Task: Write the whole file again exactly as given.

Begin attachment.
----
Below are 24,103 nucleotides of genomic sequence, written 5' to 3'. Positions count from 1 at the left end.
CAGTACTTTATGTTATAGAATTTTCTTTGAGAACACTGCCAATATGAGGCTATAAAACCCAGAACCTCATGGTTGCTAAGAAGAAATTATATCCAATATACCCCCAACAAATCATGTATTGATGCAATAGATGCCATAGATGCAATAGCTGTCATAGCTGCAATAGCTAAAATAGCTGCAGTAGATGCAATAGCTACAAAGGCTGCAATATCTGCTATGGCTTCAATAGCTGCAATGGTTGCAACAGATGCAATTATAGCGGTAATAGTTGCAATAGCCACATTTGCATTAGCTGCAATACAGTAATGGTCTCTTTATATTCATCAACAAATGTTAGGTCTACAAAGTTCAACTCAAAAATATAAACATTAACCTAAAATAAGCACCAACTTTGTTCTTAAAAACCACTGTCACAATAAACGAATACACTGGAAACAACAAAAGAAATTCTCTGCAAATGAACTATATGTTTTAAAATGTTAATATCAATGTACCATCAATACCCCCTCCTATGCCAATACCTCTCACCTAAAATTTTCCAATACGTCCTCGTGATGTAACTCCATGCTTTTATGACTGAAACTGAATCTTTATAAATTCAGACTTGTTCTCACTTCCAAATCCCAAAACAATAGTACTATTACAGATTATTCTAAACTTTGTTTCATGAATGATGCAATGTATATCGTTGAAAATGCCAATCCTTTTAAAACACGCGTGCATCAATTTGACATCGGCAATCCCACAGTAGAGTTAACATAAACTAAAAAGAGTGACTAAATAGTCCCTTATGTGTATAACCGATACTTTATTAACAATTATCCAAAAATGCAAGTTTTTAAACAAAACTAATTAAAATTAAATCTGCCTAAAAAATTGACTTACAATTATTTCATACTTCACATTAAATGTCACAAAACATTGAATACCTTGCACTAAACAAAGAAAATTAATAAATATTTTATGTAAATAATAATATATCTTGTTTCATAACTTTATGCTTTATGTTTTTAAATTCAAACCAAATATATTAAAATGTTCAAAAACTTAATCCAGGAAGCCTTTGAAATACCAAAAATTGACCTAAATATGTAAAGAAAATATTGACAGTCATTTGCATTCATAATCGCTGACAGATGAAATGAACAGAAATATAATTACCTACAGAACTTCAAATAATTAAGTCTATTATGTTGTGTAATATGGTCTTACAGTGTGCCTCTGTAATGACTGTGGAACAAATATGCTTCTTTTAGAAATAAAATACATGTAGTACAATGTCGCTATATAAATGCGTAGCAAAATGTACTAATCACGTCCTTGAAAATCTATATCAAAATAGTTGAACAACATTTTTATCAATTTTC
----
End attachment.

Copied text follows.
Below are 24,103 nucleotides of genomic sequence, written 5' to 3'. Positions count from 1 at the left end.
CAGTACTTTATGTTATAGAATTTTCTTTGAGAACACTGCCAATATGAGGCTATAAAACCCAGAACCTCATGGTTGCTAAGAAGAAATTATATCCAATATACCCCCAACAAATCATGTATTGATGCAATAGATGCCATAGATGCAATAGCTGTCATAGCTGCAATAGCTAAAATAGCTGCAGTAGATGCAATAGCTACAAAGGCTGCAATATCTGCTATGGCTTCAATAGCTGCAATGGTTGCAACAGATGCAATTATAGCGGTAATAGTTGCAATAGCCACATTTGCATTAGCTGCAATACAGTAATGGTCTCTTTATATTCATCAACAAATGTTAGGTCTACAAAGTTCAACTCAAAAATATAAACATTAACCTAAAATAAGCACCAACTTTGTTCTTAAAAACCACTGTCACAATAAACGAATACACTGGAAACAACAAAAGAAATTCTCTGCAAATGAACTATATGTTTTAAAATGTTAATATCAATGTACCATCAATACCCCCTCCTATGCCAATACCTCTCACCTAAAATTTTCCAATACGTCCTCGTGATGTAACTCCATGCTTTTATGACTGAAACTGAATCTTTATAAATTCAGACTTGTTCTCACTTCCAAATCCCAAAACAATAGTACTATTACAGATTATTCTAAACTTTGTTTCATGAATGATGCAATGTATATCGTTGAAAATGCCAATCCTTTTAAAACACGCGTGCATCAATTTGACATCGGCAATCCCACAGTAGAGTTAACATAAACTAAAAAGAGTGACTAAATAGTCCCTTATGTGTATAACCGATACTTTATTAACAATTATCCAAAAATGCAAGTTTTTAAACAAAACTAATTAAAATTAAATCTGCCTAAAAAATTGACTTACAATTATTTCATACTTCACATTAAATGTCACAAAACATTGAATACCTTGCACTAAACAAAGAAAATTAATAAATATTTTATGTAAATAATAATATATCTTGTTTCATAACTTTATGCTTTATGTTTTTAAATTCAAACCAAATATATTAAAATGTTCAAAAACTTAATCCAGGAAGCCTTTGAAATACCAAAAATTGACCTAAATATGTAAAGAAAATATTGACAGTCATTTGCATTCATAATCGCTGACAGATGAAATGAACAGAAATATAATTACCTACAGAACTTCAAATAATTAAGTCTATTATGTTGTGTAATATGGTCTTACAGTGTGCCTCTGTAATGACTGTGGAACAAATATGCTTCTTTTAGAAATAAAATACATGTAGTACAATGTCGCTATATAAATGCGTAGCAAAATGTACTAATCACGTCCTTGAAAATCTATATCAAAATAGTTGAACAACATTTTTATCAATTTTC